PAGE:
I've found the Jade mat amazing for Hatha and other unheated classes but I've heard it absorbs sweat quite a bit. I'm a big fan of the Manduka Eco Mat. While a little pricey, it's super sturdy and light enough to haul from class to class. It doesn't hurt that Mandukas are super eco friendly and come with a lifetime guarantee. My hands sweat all the time (they're clamming up as I type!) so I use a non-slip towel most of the time as well. They sell them at Winners for around $15 and they do the trick just as well as the more expensive ones you might find at Lululemon. Speaking of Lululemon, their mats are quite efficient as well. The "Align" Mat is a great mat for beginners as it offers a ton of cushioning and general guidelines for where to put your hands and feet but you may find yourself slipping all over it in a hot class. "The Mat" offered at all Lululemon locations, however, is double sided and great for both a heated and non-heated room, even without a nifty towel. All of these brands offer a wide variety of colours so it's really a matter of testing them out and finding the one you love in order to personalize and enhance your practice.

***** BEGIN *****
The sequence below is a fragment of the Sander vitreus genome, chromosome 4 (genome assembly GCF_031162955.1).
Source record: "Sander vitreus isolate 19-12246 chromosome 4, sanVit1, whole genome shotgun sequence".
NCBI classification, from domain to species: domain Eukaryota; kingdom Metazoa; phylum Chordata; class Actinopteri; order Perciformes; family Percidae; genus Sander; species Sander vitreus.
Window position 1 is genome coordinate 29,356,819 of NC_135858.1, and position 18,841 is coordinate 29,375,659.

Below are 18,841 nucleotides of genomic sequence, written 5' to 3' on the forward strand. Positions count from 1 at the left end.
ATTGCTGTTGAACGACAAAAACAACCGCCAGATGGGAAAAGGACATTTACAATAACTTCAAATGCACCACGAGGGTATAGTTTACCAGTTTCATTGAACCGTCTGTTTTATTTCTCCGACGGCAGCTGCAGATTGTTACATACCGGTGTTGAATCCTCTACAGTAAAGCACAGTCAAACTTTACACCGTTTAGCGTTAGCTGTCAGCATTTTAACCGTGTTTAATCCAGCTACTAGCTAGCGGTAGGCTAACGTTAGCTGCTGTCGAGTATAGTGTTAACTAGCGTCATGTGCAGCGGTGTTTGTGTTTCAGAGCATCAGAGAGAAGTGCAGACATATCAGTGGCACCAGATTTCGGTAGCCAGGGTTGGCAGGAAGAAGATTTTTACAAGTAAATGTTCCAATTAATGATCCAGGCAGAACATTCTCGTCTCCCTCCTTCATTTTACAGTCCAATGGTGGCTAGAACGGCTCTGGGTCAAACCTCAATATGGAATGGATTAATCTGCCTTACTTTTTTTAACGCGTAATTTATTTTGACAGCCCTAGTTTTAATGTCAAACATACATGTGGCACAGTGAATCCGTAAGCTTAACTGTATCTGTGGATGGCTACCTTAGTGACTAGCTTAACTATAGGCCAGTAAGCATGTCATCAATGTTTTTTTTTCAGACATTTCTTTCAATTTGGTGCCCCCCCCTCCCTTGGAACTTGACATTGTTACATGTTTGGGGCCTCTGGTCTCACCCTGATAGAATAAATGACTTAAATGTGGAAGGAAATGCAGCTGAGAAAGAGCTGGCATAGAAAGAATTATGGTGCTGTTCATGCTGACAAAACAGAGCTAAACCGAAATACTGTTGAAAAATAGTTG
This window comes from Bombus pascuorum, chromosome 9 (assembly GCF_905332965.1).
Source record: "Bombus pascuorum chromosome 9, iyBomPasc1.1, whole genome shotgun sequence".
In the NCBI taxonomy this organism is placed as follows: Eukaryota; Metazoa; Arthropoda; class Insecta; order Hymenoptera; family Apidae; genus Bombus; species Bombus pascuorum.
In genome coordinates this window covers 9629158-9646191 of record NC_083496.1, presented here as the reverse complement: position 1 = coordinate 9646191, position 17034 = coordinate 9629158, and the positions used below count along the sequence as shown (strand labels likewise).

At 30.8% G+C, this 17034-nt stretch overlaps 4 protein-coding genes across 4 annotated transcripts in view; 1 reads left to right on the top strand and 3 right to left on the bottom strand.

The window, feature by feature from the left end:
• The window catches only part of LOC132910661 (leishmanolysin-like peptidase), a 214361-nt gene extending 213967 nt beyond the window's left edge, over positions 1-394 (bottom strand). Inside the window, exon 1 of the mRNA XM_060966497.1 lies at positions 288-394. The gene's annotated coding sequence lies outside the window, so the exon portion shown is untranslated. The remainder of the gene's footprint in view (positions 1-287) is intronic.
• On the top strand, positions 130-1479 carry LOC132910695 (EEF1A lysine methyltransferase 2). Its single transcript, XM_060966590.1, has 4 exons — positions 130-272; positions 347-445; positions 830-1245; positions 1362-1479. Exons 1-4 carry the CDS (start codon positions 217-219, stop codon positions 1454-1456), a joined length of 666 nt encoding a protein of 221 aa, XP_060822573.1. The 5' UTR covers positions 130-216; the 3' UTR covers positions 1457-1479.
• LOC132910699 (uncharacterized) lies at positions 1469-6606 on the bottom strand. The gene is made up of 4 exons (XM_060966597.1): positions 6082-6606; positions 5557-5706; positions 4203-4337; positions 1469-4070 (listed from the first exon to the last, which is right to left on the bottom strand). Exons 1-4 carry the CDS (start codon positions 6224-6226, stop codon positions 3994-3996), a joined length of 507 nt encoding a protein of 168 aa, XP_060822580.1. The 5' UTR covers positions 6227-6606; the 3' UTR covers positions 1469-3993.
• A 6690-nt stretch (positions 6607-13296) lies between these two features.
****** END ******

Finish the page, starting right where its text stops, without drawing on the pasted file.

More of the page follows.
@cattattack Super, super interesting! Thank you for all the tips — especially where to find an affordable non-slip towel. I've been meaning to get one but they can be pretty pricey. I definitely want to check out "The Mat" too...I'm starting to do more hot yoga and the double-sided feature sounds awesome.
Great insight and suggestion.. I am a big fan of the manduka eco mat. I dont think price is a top priority when considering health products. And yoga mats are no different. I do yoga at home in my garage and post tips at http://getpaid2train.com and a good yoga mat is definitely one of them.
@Tripp Manduka eco mat is definitely a killer option among mats! And I think you're right — there are definitely ways to stay healthy and fit without going for the most expensive option. I also think investment is super important....a yoga mat may be worth $40 or $50 if you know it'll last a long time!